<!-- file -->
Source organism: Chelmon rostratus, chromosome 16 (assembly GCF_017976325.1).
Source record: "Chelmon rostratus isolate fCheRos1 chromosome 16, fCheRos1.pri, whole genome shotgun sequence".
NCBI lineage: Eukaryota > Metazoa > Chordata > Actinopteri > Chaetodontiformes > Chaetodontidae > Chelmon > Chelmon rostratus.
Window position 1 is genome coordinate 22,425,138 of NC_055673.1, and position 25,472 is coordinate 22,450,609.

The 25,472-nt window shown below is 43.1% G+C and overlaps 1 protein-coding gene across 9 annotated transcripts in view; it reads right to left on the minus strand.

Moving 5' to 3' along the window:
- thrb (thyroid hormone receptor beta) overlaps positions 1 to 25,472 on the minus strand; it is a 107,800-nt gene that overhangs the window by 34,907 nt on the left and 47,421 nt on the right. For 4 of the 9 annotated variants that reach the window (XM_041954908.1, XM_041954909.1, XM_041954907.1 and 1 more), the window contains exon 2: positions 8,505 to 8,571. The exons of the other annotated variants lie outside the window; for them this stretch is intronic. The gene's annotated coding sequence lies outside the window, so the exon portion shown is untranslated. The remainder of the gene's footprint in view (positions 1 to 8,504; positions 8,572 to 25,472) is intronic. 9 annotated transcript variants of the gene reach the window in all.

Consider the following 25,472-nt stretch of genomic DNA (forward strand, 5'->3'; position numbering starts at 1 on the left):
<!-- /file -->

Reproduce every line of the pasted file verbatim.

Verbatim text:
Source organism: Chelmon rostratus, chromosome 16 (assembly GCF_017976325.1).
Source record: "Chelmon rostratus isolate fCheRos1 chromosome 16, fCheRos1.pri, whole genome shotgun sequence".
NCBI lineage: Eukaryota > Metazoa > Chordata > Actinopteri > Chaetodontiformes > Chaetodontidae > Chelmon > Chelmon rostratus.
Window position 1 is genome coordinate 22,425,138 of NC_055673.1, and position 25,472 is coordinate 22,450,609.

The 25,472-nt window shown below is 43.1% G+C and overlaps 1 protein-coding gene across 9 annotated transcripts in view; it reads right to left on the minus strand.

Moving 5' to 3' along the window:
- thrb (thyroid hormone receptor beta) overlaps positions 1 to 25,472 on the minus strand; it is a 107,800-nt gene that overhangs the window by 34,907 nt on the left and 47,421 nt on the right. For 4 of the 9 annotated variants that reach the window (XM_041954908.1, XM_041954909.1, XM_041954907.1 and 1 more), the window contains exon 2: positions 8,505 to 8,571. The exons of the other annotated variants lie outside the window; for them this stretch is intronic. The gene's annotated coding sequence lies outside the window, so the exon portion shown is untranslated. The remainder of the gene's footprint in view (positions 1 to 8,504; positions 8,572 to 25,472) is intronic. 9 annotated transcript variants of the gene reach the window in all.

Consider the following 25,472-nt stretch of genomic DNA (forward strand, 5'->3'; position numbering starts at 1 on the left):